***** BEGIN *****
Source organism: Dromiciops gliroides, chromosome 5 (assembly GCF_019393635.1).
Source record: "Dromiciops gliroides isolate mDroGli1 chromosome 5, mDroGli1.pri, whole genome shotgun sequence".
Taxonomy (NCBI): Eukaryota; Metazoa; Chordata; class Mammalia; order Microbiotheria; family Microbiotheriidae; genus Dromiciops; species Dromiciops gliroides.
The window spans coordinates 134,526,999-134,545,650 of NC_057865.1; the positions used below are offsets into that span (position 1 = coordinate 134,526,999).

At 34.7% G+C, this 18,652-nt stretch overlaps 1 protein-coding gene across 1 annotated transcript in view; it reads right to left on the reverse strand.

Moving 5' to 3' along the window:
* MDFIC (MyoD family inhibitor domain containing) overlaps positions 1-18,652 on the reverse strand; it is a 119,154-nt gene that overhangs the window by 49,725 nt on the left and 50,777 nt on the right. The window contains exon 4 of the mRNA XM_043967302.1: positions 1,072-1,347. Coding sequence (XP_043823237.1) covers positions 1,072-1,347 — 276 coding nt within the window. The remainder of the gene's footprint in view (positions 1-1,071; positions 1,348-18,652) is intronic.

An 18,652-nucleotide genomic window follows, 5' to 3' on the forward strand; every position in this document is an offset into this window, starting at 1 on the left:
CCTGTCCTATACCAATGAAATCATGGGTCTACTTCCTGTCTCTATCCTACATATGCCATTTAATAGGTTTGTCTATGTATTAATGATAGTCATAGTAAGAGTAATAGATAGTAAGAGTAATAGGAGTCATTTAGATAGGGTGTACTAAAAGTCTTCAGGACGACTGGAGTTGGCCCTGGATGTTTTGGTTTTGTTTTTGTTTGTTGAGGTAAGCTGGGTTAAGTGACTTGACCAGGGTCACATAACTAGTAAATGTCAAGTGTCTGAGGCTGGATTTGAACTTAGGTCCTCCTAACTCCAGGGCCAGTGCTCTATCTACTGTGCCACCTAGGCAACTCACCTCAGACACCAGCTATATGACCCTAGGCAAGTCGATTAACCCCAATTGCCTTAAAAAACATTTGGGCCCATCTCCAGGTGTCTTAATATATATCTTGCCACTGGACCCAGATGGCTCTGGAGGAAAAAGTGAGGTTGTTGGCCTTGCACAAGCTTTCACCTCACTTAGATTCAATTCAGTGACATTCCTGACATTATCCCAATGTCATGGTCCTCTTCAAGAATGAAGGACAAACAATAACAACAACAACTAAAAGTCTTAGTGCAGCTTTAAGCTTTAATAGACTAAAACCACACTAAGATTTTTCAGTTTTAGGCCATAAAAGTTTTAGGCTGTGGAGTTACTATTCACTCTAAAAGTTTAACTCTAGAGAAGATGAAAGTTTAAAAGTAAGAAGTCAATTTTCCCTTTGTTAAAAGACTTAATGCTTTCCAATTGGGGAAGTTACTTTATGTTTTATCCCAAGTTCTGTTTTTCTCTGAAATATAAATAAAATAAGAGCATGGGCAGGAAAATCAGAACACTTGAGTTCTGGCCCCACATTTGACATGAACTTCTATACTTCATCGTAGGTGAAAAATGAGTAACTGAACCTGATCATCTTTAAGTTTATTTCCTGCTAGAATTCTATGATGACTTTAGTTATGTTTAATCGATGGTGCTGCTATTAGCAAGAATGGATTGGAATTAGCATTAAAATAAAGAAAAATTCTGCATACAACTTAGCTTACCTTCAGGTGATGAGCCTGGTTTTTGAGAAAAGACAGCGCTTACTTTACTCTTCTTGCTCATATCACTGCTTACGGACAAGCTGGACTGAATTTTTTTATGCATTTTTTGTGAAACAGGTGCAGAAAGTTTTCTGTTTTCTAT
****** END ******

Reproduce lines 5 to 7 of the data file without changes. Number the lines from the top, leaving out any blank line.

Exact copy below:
At 34.7% G+C, this 18,652-nt stretch overlaps 1 protein-coding gene across 1 annotated transcript in view; it reads right to left on the reverse strand.

Moving 5' to 3' along the window:
* MDFIC (MyoD family inhibitor domain containing) overlaps positions 1-18,652 on the reverse strand; it is a 119,154-nt gene that overhangs the window by 49,725 nt on the left and 50,777 nt on the right. The window contains exon 4 of the mRNA XM_043967302.1: positions 1,072-1,347. Coding sequence (XP_043823237.1) covers positions 1,072-1,347 — 276 coding nt within the window. The remainder of the gene's footprint in view (positions 1-1,071; positions 1,348-18,652) is intronic.